The 1997 Camry's rear fascia, the first thin wallstock polyurethane RIM bumper in commercial production in the U.S., walked off with the materials award at the 26th annual Society of Plastic Engineers Automotive Division awards. Made using a new Bayflex(R) elastomeric RIM system with a proprietary filler (Bayer Corp., Pittsburgh), the bumper has a nominal thickness of only 2.7 mm. This compares with 3.8 mm for standard RIM bumpers and 4.5 mm for the previous model's bumper.

Here's how the Bayflex thin wallstock system compares with a typical fascia RIM system. A typical system has a flex modulus, MPa, of 340, while the Bayflex system's flex modulus is 1,030. A typical system provides an elongation of 110%, the Bayflex system 140%. And using a -30C dart impact, J, test, the typical system had a rating of 4.1 compared to the Bayflex system's 17.

Not only did the RIM system produce a fascia with an excellent surface, the component easily passed the 5-mph on-car impact test. In addition, the Bayer-developed crosslinker/internal mold release package gave the part added stiffness, while the proprietary material's chemistry improved flowability for the component's thin cross sections. Finally, the material's toughness and quick cure enabled Toyota to improve part productivity.


Elastomers stretch airbag cover designs

In another automotive application, the Plastics Div. of Teknor Apex Co., Pawtucket, RI, has under development several families of elastomeric compounds for use in producing airbag covers. The new Telcar(R) TPOs and Tekron(R) TPEs will eliminate secondary painting and coating operations.

Traditionally, airbag covers have required costly secondary finishing steps to improve aesthetics--painting for color and the addition of a clear coat for protection. Not only will the new materials eliminate these steps, but they will feature a flex modulus from 18,000 to 45,000 psi. Equally important, the materials will come in custom precolored compounds.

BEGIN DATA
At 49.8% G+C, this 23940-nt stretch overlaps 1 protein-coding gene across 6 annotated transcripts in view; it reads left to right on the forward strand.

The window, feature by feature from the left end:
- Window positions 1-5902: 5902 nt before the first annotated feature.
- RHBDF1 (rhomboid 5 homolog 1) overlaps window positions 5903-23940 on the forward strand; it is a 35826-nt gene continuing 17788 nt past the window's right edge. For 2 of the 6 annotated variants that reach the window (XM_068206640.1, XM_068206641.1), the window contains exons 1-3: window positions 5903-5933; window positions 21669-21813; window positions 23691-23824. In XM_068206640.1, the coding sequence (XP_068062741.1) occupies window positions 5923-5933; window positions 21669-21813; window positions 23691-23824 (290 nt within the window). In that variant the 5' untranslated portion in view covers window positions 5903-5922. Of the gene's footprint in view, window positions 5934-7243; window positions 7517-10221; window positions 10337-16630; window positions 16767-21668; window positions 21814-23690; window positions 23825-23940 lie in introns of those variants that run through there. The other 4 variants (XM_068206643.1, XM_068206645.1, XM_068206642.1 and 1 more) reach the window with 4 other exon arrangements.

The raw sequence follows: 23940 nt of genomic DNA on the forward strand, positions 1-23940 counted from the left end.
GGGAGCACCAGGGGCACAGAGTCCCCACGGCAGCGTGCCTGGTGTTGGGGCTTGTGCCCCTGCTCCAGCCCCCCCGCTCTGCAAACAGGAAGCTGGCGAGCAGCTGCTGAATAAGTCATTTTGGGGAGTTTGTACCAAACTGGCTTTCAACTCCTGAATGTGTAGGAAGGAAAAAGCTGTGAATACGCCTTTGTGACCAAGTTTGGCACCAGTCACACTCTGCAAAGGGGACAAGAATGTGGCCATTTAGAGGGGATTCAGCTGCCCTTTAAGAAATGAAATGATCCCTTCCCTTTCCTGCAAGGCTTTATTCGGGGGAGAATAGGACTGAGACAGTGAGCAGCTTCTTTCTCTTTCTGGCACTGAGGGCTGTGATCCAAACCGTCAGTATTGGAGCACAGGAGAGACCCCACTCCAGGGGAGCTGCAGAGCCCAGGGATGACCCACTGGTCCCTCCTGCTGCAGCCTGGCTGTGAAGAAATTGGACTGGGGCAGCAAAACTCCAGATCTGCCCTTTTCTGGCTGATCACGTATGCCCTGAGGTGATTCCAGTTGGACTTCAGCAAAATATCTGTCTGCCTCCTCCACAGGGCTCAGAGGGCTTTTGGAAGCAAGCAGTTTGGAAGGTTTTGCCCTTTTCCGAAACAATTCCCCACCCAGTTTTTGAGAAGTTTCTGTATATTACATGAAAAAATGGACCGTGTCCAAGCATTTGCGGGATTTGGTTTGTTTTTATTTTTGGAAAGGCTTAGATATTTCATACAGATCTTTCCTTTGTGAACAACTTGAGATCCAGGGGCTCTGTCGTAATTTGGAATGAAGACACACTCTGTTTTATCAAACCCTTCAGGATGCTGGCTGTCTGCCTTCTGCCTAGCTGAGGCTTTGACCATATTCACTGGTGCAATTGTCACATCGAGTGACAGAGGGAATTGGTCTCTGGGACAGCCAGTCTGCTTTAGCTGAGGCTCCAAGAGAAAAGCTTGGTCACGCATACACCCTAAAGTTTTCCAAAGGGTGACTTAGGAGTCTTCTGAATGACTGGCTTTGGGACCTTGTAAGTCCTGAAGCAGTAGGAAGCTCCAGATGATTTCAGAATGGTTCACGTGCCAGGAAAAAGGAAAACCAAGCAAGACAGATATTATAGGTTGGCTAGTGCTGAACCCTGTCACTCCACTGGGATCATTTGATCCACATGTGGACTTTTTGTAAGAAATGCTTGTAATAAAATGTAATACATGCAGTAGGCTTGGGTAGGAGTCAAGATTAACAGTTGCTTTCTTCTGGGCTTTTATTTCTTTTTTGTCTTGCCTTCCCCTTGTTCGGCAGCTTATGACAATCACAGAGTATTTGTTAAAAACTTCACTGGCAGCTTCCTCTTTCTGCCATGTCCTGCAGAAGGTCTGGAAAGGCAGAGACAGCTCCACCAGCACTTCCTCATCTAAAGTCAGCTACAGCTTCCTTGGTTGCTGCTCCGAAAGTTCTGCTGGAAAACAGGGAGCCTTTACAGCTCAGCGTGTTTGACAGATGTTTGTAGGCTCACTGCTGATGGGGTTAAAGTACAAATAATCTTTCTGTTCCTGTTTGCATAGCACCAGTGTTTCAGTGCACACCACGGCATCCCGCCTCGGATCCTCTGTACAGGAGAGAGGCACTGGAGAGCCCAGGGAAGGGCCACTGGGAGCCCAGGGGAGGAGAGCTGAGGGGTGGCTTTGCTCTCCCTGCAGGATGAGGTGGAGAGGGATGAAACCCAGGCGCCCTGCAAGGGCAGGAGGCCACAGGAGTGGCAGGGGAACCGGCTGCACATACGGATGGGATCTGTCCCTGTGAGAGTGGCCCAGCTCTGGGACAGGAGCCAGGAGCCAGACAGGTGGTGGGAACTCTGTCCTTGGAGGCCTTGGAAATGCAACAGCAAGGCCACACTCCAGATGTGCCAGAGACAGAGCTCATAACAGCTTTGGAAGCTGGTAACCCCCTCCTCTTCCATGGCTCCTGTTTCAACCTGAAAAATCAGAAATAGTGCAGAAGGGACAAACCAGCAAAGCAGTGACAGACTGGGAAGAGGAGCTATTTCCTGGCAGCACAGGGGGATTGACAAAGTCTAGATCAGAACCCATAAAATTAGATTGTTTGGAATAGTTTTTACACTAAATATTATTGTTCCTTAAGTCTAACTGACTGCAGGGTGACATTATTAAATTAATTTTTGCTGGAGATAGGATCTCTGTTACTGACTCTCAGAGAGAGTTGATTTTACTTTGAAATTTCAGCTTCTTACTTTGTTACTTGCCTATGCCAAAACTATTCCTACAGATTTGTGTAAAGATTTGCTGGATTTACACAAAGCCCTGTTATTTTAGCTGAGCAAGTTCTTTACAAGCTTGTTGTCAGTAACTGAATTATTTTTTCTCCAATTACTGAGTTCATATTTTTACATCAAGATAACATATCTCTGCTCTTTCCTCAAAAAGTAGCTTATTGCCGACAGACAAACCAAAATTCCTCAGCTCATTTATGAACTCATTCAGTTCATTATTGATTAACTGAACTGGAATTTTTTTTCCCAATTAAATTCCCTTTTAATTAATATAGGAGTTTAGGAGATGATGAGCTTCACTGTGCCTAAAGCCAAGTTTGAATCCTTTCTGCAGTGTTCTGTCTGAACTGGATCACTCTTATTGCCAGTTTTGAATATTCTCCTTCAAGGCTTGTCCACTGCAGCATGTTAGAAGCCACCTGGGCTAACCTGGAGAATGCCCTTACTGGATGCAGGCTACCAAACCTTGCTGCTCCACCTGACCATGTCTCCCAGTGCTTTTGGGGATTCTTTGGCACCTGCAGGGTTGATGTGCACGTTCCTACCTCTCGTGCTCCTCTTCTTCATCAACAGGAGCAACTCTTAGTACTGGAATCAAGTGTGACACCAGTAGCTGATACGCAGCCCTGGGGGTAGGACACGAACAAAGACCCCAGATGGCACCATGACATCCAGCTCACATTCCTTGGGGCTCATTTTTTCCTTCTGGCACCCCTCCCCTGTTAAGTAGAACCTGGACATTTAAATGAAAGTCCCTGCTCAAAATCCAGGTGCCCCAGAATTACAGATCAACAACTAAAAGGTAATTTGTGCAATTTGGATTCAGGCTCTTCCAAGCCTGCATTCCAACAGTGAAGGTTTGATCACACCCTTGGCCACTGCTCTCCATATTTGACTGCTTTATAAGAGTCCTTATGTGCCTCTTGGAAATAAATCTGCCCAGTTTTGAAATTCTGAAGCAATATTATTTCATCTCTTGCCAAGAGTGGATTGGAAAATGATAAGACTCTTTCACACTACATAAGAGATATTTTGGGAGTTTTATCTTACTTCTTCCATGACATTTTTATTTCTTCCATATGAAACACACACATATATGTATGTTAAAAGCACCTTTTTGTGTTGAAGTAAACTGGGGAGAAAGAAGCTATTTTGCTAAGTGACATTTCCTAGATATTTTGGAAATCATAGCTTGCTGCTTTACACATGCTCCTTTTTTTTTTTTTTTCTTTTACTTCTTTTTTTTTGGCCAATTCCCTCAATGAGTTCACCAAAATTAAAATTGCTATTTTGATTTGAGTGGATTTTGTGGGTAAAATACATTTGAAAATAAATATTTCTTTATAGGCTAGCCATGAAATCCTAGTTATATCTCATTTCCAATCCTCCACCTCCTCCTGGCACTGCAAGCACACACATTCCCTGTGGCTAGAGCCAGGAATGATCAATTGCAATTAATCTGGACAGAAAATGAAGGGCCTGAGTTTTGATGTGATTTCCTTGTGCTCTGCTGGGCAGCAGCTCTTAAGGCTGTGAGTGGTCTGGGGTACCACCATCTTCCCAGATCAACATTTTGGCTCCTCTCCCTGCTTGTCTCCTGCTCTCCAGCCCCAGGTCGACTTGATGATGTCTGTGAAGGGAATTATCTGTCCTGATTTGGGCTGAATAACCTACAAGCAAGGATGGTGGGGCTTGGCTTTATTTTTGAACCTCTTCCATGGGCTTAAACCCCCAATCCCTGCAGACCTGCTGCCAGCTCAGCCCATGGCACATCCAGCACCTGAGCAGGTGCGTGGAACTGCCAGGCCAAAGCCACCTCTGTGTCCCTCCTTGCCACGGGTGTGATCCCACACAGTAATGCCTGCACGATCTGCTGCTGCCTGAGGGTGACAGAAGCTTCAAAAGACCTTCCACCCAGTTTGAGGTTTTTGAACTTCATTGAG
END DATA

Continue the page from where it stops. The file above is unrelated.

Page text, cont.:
The pre-product announcement follows increasing requests from automakers to Teknor Apex for such materials since they concentrate on more efficient and cost- effective ways to make airbags. "We're on the forefront of a growing trend," says Charles Gates, the company's automotive industry manager. "Our compounds have caught the attention of many of the key car manufacturers, and they're excited about the cost savings we can deliver."

Gates adds that Teknor Apex already has some products developed and being tested on a restrictive level for molding deployment and for scuff and mar resistance. The customers are Tier 1 suppliers to the automotive industry in both Europe and the U.S. Once Teknor Apex gets past the styling guides with these customers, which should occur shortly according to Gates, the material could appear on a 1998-model vehicle.


Vent system improves gas-furnace safety

Leakage of deadly carbon monoxide can prove a serious problem in homes with mid-efficiency gas furnaces that use plastic pipes to vent flue gases. In Canada's Ontario province, where more than 11,000 of these side-wall venting systems exist, the government issued a public alert to this safety hazard, and insisted that all leak-prone systems be corrected. As a result, thousands of homeowners in the "golden horseshoe" had to replace or retrofit their gas heating systems to eliminate this hazard and comply with new safety standards.